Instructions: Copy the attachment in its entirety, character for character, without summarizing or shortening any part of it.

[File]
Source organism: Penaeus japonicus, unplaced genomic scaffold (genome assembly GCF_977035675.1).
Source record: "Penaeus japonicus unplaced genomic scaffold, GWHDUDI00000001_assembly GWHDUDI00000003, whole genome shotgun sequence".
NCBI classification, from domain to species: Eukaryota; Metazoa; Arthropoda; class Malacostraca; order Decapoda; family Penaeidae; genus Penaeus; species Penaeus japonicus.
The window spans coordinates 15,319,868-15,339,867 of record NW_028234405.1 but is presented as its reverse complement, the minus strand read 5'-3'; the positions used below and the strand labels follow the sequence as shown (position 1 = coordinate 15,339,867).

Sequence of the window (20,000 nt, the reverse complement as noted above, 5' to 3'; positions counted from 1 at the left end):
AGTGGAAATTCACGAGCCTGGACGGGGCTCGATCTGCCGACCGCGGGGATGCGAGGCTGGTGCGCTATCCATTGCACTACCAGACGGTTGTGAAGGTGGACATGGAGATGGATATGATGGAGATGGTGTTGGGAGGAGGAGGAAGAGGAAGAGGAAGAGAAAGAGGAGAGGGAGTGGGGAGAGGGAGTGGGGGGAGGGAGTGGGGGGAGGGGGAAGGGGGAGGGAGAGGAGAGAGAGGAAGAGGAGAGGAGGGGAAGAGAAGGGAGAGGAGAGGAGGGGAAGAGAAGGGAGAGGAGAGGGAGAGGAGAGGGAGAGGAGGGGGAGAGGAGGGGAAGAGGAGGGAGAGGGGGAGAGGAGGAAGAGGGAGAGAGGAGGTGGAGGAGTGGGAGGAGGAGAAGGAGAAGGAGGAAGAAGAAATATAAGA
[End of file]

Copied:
Source organism: Penaeus japonicus, unplaced genomic scaffold (genome assembly GCF_977035675.1).
Source record: "Penaeus japonicus unplaced genomic scaffold, GWHDUDI00000001_assembly GWHDUDI00000003, whole genome shotgun sequence".
NCBI classification, from domain to species: Eukaryota; Metazoa; Arthropoda; class Malacostraca; order Decapoda; family Penaeidae; genus Penaeus; species Penaeus japonicus.
The window spans coordinates 15,319,868-15,339,867 of record NW_028234405.1 but is presented as its reverse complement, the minus strand read 5'-3'; the positions used below and the strand labels follow the sequence as shown (position 1 = coordinate 15,339,867).

Sequence of the window (20,000 nt, the reverse complement as noted above, 5' to 3'; positions counted from 1 at the left end):
AGTGGAAATTCACGAGCCTGGACGGGGCTCGATCTGCCGACCGCGGGGATGCGAGGCTGGTGCGCTATCCATTGCACTACCAGACGGTTGTGAAGGTGGACATGGAGATGGATATGATGGAGATGGTGTTGGGAGGAGGAGGAAGAGGAAGAGGAAGAGAAAGAGGAGAGGGAGTGGGGAGAGGGAGTGGGGGGAGGGAGTGGGGGGAGGGGGAAGGGGGAGGGAGAGGAGAGAGAGGAAGAGGAGAGGAGGGGAAGAGAAGGGAGAGGAGAGGAGGGGAAGAGAAGGGAGAGGAGAGGGAGAGGAGAGGGAGAGGAGGGGGAGAGGAGGGGAAGAGGAGGGAGAGGGGGAGAGGAGGAAGAGGGAGAGAGGAGGTGGAGGAGTGGGAGGAGGAGAAGGAGAAGGAGGAAGAAGAAATATAAGA